DEBT COVENANTS AND POTENTIAL IMPACT ON DEBT CLASSIFICATION
In light of COVID-19 and its negative financial impact on businesses within certain industries, it is important to understand the potential impact that debt covenants can have on financial reporting. Most debt instruments contain at least one if not several covenants. A covenant represents a condition placed on the borrower by the lender whereby the borrower may be required to meet certain conditions or be subject to certain restrictions. Examples of covenants include financial covenants such as a requirement for the borrower to maintain a certain level of earnings, cash flow, EBITDA, working capital, current ratio, debt to equity ratio, interest coverage ratio, etc. A common informational covenant is the requirement for the borrower to provide audited financial statements (usually in accordance with US GAAP) to the lender within a certain time period after year end (90 or 120 day requirements are common). Lenders require covenants in order to ensure the credit quality or riskiness of the borrower does not deteriorate prior to the maturity of the loan. Covenant violations often result in the lender obtaining the right to call or demand early repayment of the loan, impose additional fees, and/or modify the terms of the debt instrument.
In addition to the economic consequences of covenant violations, there is also the potential for an impact on the classification (current versus noncurrent) of the debt instrument under US GAAP. ASC 470 Debt provides the authoritative literature on the classification of debt that includes covenants. This guidance can be complicated and difficult to understand. The guidance starts by illustrating the following scenario involving a covenant violation and waiver: A covenant violation occurs that would otherwise give the lender the right to call the debt and the lender waives its call right arising from the current violation for a period greater than one year while retaining future covenant requirements. Unless facts and circumstances indicate otherwise, the borrower shall classify the obligation as noncurrent, unless both of the following conditions exist:
A covenant violation that gives the lender the right to call the debt has occurred at the balance sheet date or would have occurred absent a loan modification.
It is probable that the borrower will not be able to cure the default (comply with the covenant) at the measurement dates that are within the next 12 months.
The following examples help illustrate the application of this guidance. For all of the examples below, assume a borrower has a calendar year end (December 31) and is subject to debt covenants at year end and on a quarterly basis.
The borrower violates the covenant at year end and obtains a waiver from the lender for a period greater than a year related to the year end violation. The lender retains its right to act on the future quarterly covenants and it is probable that the borrower will be in compliance with the future quarterly covenants for the next 12 months. This debt would be classified as noncurrent.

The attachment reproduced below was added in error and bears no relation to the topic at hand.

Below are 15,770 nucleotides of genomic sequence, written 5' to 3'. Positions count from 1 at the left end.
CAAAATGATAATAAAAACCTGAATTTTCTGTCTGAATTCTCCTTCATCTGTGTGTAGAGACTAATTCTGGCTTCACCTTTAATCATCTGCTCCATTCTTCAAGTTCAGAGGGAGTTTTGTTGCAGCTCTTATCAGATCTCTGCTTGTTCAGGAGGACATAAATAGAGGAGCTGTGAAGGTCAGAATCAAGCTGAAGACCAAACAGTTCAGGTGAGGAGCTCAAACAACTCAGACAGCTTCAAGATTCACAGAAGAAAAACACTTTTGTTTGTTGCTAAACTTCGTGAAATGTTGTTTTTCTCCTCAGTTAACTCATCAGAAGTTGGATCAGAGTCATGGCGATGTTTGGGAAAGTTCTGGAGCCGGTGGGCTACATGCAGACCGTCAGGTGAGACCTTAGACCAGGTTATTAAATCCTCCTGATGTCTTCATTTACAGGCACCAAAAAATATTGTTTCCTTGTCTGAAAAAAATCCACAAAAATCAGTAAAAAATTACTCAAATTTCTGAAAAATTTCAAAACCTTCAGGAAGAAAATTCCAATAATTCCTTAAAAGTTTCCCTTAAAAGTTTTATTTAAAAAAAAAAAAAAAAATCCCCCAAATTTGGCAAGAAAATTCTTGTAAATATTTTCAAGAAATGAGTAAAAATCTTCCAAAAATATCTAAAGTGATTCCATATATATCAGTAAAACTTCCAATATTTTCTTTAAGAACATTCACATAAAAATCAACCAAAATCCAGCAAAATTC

The borrower violates the covenant at year end and obtains a waiver from the lender for a period greater than a year related to the year end violation. The lender retains its right to act on the future quarterly covenants and it is not probable that the borrower will be in compliance with the future quarterly covenants for the next 12 months. This debt would be classified as current.
The borrower is in compliance with the covenant at year end, however it is not probable that the borrower will be in compliance with the future quarterly covenant for the next 12 months. This debt would be classified as noncurrent.
Prior to year end, the borrower negotiates a modification of the loan agreement that eliminates the covenant requirement at year end or modifies the covenant so that the borrower will comply. Absent the modification, the borrower would have been in violation of the covenant at year end. The lender retains its right to act on the future quarterly covenants and it is not probable that the borrower will be in compliance with the future quarterly covenants for the next 12 months. This debt would be classified as current. US GAAP requires a relatively limited number of disclosures related to debt covenant violations. The guidance requires disclosure if it is not probable that a borrower will comply with its future covenants after year end. While the guidance does not require specific disclosure related to covenant violations and waivers obtained, it is common practice to disclose these events as they most likely represent information that is useful to the users of the financial statements and is necessary to understand the borrower’s liquidity and risks. The classification of debt as current can also have a significant impact on other accounting areas, most notably the assessment of the borrower’s ability to continue as a going concern.
The FASB began working on a debt classification simplification project in 2014, with its first proposal issued in[redacted]A subsequent proposal was issued in[redacted]Proposed ASU[redacted]The proposal would simplify much of the overall debt classification guidance, including the guidance related to covenants. As of the date of this article, no final guidance has been issued by the FASB.